Please use this identifier to cite or link to this item: http://hdl.handle.net/1893/24780
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dc.contributor.authorWilliams, Daviden_UK
dc.contributor.authorBergstrom, Zaraen_UK
dc.contributor.authorGrainger, Catherineen_UK
dc.date.accessioned2017-02-21T22:09:19Z-
dc.date.available2017-02-21T22:09:19Z-
dc.date.issued2018-04-01en_UK
dc.identifier.urihttp://hdl.handle.net/1893/24780-
dc.description.abstractAmong neurotypical adults, errors made with high confidence (i.e. errors a person strongly believed they would not make) are corrected more reliably than errors made with low confidence. This ‘hypercorrection effect’ is thought to result from enhanced attention to information that reflects a ‘metacognitive mismatch’ between one’s beliefs and reality. In Experiment 1, we employed a standard measure of this effect. Participants answered general knowledge questions and provided confidence judgements about how likely each answer was to be correct, after which feedback was given. Finally, participants were retested on all questions answeredincorrectly during the initial phase. Mindreading ability and autism spectrum disorder–like traits were measured. We found that a representative sample of (n = 83) neurotypical participants made accurate confidence judgements (reflecting good metacognition) and showed the hypercorrection effect. Mindreading ability was associated with autism spectrum disorder–like traits and metacognition. However, the hypercorrection effect was non-significantly associated with mindreading or autism spectrum disorder–like traits. In Experiment 2, 11 children with autism spectrum disorder and 11 matched comparison participants completed the hypercorrection task. Although autism spectrum disorder children showed significantly diminished metacognitive ability, they showed an undiminished hypercorrection effect. The evidence in favour of an undiminished hypercorrection effect (null result) was moderate, according to Bayesian analysis (Bayes factor = 0.21).en_UK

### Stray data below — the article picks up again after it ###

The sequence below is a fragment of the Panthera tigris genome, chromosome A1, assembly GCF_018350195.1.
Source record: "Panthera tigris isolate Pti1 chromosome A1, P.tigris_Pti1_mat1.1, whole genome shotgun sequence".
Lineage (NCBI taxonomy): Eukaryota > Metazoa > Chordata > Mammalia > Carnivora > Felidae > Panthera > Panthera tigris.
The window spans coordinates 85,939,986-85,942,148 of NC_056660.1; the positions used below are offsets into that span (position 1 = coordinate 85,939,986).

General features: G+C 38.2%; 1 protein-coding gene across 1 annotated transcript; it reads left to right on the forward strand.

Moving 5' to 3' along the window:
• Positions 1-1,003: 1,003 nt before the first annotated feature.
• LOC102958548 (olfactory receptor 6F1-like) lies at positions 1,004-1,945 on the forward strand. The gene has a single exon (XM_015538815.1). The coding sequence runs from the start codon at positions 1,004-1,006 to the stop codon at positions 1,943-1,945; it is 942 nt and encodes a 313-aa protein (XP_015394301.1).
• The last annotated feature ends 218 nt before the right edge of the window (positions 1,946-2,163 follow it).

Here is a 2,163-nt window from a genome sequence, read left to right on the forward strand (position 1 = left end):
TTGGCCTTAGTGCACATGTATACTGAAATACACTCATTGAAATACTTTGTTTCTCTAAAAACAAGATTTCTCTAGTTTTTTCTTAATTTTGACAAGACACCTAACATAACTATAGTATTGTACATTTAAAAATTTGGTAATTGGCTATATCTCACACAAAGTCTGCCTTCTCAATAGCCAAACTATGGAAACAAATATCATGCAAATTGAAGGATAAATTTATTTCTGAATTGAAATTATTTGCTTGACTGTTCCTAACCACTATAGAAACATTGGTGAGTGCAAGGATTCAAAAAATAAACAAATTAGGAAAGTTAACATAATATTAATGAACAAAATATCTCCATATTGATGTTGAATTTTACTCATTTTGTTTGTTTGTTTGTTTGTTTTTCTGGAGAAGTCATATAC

dc.language.isoenen_UK
dc.publisherSAGEen_UK
dc.relationWilliams D, Bergstrom Z & Grainger C (2018) Metacognitive monitoring and the hypercorrection effect in autism and the general population: Relation to autism(-like) traits and mindreading, Autism, 22 (3), pp. 259-270. http://journals.sagepub.com/doi/abs/10.1177/1362361316680178; https://doi.org/10.1177/1362361316680178.en_UK
dc.rightsPublisher policy allows this work to be made available in this repository. Published in Autism by SAGE. The original publication is available at: http://journals.sagepub.com/doi/abs/10.1177/1362361316680178en_UK
dc.subjectautismen_UK
dc.subjecthypercorrectionen_UK
dc.subjectmentalisingen_UK
dc.subjectmetacognitionen_UK
dc.subjectmindreadingen_UK
dc.titleMetacognitive monitoring and the hypercorrection effect in autism and the general population: Relation to autism(-like) traits and mindreadingen_UK
dc.typeJournal Articleen_UK
dc.identifier.doi10.1177/1362361316680178en_UK
dc.identifier.pmid29671645en_UK
dc.citation.jtitleAutismen_UK
dc.citation.issn1461-7005en_UK
dc.citation.issn1362-3613en_UK
dc.citation.volume22en_UK
dc.citation.issue3en_UK
dc.citation.spage259en_UK
dc.citation.epage270en_UK
dc.citation.publicationstatusPublisheden_UK
dc.citation.peerreviewedRefereeden_UK
dc.type.statusAM - Accepted Manuscripten_UK
dc.identifier.urlhttp://journals.sagepub.com/doi/abs/10.1177/1362361316680178en_UK
dc.author.emailcatherine.grainger@stir.ac.uken_UK
dc.citation.date15/12/2016en_UK
dc.contributor.affiliationUniversity of Kenten_UK
dc.contributor.affiliationUniversity of Kenten_UK
dc.contributor.affiliationPsychologyen_UK
dc.identifier.isi000432046600004en_UK
dc.identifier.scopusid2-s2.0-85042342799en_UK
dc.identifier.wtid540240en_UK
dc.contributor.orcid0000-0001-7506-6176en_UK
dc.date.accepted2016-10-12en_UK
dc.date.firstcompliantdepositdate2017-01-12en_UK
dc.description.refREF Compliant by Deposit in Stirling's Repositoryen_UK
Appears in Collections:Psychology Journal Articles

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